Culture of Wooden Bowls

Monks also use wooden bowls. People who know the monasteries well can tell which monastery the monk is from based on the shape of the bowl. The iron-club lamas always move the bowl from one hand to the other playfully, which is quite dazzling. In religious meetings, when the iron-club lama keeps order, his wooden bowl is an emblem of authority that is used to knock the head of those who do not observe the order, and they dare not respond.

Clergy and laypeople making obeisance to the Dalai Lama in the morning were usually awarded three bowls of butter tea. While they listened respectfully to the Dalai Lama or the prince regent, they sipped the butter tea from their bowls constantly.

When a person dies, the other family members fill the wooden bowl that he or she used for butter tea and place it before the corpse. On the seventh day after thesky burial, the family as well as relatives and friends follow the priest in charge to the bank of theLhasaRiver to hold a ceremony wishing the dead person's spirit safety and peace.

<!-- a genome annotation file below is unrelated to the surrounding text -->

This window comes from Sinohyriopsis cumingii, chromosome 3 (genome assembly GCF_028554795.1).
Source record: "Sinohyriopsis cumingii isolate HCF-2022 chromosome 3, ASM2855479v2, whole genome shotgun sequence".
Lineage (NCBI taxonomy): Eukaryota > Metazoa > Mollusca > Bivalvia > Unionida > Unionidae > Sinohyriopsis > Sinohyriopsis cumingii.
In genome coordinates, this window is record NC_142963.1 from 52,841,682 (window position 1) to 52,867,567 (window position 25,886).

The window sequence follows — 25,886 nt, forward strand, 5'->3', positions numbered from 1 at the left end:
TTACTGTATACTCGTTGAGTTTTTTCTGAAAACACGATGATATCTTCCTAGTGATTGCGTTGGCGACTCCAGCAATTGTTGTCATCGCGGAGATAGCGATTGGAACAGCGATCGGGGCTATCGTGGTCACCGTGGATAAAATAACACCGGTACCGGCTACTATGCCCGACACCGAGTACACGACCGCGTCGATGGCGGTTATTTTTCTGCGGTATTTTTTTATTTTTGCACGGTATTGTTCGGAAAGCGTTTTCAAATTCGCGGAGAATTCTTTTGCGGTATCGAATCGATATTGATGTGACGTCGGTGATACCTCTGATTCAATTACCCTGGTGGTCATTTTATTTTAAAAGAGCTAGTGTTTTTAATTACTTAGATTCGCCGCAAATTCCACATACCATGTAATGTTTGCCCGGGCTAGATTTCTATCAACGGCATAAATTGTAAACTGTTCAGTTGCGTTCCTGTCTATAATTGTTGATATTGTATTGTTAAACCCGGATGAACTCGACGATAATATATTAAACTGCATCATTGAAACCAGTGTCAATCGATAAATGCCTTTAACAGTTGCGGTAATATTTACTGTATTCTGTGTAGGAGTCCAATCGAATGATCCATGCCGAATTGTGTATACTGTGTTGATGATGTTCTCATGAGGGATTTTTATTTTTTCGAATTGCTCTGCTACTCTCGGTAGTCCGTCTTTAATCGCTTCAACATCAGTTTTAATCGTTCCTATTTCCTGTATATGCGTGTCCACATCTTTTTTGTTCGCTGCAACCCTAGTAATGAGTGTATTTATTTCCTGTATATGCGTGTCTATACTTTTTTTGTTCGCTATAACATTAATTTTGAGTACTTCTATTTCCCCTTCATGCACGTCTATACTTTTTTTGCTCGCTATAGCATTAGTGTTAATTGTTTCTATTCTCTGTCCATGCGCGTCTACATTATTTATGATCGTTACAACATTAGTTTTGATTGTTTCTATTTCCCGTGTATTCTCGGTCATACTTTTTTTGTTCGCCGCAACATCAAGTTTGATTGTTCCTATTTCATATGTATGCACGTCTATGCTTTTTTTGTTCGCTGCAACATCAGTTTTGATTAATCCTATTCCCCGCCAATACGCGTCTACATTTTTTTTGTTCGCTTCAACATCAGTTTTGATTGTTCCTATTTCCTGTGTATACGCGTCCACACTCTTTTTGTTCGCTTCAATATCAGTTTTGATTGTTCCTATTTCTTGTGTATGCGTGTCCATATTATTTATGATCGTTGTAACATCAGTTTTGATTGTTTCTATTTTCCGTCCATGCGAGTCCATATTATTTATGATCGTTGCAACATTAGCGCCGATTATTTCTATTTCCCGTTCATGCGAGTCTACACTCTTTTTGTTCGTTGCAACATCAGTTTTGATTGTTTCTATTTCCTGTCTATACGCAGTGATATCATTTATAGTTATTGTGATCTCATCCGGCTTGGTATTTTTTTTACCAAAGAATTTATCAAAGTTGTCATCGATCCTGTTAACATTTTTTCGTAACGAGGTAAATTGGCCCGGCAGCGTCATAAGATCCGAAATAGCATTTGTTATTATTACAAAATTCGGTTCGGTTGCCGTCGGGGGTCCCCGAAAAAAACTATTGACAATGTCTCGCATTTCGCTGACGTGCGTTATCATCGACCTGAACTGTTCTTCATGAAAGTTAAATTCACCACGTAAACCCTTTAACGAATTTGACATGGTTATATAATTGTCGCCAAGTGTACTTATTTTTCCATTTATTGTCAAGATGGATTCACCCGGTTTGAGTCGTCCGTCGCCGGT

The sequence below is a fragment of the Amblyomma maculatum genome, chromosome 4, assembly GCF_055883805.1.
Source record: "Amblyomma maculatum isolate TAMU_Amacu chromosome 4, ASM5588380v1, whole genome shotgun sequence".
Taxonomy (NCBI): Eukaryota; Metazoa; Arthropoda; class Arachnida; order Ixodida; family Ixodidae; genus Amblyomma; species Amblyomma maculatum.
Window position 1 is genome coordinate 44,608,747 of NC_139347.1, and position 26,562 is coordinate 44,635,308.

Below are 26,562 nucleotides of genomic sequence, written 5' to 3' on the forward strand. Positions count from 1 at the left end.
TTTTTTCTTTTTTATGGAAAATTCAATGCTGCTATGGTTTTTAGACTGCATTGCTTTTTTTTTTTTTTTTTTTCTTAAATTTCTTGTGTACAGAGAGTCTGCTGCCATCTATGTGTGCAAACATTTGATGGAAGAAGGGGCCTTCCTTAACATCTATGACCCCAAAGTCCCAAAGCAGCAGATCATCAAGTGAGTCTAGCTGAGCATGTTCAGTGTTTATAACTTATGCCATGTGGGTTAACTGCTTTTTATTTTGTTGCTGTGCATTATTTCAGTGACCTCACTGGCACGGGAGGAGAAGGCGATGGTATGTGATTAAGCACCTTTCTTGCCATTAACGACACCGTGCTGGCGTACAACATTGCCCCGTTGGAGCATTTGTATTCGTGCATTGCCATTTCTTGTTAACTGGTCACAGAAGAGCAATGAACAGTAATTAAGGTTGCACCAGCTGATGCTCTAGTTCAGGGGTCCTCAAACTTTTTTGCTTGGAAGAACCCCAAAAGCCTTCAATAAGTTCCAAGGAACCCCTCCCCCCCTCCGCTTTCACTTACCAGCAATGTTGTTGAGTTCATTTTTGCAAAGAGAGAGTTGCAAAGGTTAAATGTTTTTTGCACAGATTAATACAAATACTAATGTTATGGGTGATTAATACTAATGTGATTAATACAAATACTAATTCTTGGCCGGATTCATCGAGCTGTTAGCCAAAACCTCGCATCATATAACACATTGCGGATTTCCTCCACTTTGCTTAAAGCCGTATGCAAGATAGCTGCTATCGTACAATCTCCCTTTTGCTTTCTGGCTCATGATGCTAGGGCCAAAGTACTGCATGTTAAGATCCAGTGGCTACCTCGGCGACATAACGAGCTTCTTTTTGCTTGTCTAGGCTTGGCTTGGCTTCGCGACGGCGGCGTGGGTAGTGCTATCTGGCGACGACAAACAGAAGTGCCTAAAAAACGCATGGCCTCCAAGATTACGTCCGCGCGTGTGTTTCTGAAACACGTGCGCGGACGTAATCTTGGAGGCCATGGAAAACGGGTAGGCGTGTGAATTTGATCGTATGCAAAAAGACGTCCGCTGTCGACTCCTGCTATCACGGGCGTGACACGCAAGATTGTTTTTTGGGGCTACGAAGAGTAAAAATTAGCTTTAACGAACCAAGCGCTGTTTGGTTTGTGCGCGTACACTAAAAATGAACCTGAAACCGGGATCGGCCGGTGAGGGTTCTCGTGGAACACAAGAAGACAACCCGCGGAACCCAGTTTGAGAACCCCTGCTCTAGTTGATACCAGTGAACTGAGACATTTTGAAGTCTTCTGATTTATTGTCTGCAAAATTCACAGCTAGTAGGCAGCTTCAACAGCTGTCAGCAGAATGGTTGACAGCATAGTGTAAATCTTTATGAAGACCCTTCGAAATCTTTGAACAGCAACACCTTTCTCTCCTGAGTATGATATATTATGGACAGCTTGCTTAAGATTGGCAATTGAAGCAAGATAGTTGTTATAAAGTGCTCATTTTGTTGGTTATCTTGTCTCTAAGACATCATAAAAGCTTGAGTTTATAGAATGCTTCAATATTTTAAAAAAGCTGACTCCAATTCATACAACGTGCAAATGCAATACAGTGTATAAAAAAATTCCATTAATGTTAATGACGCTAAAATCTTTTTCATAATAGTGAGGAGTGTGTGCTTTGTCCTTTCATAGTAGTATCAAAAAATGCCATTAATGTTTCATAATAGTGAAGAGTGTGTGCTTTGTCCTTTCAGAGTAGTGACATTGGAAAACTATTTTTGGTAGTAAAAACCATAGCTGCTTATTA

In the ceremony, they lay the wooden bowl in front of the dead person before them and repeatedly fill it with tea to wish the person a good voyage. Finally, they pour the tea out of the wooden bowl, clean it, and give it to the priest. After that, the bowl belongs to the priest. This is a rule in the burial custom: The priest in charge of the celestial burial possesses the bowl every time after the dead body is buried. If the family wants to keep the dead person's wooden bowl as a memento, they must buy it from the priest.

Tibet itself produces wooden bowls, and Diqen in Southwest China'sYunnan Provincealso makes them. In Tibet, Nang County and Zayu in Nyingchi Prefecture, Gyaca, Lhunze, and Co Nag in Shannan Prefecture, and Gar in Ngari Prefecture all produce wooden bowls, in which the Chaya wooden bowls produced in Co Nag and the Duishiu wooden bowls produced in Gar are the most famous. These wooden bowls are made of the roots or stumps of trees. With the fine workmanship, a wooden bowl of upper quality is valued at 10 yaks.

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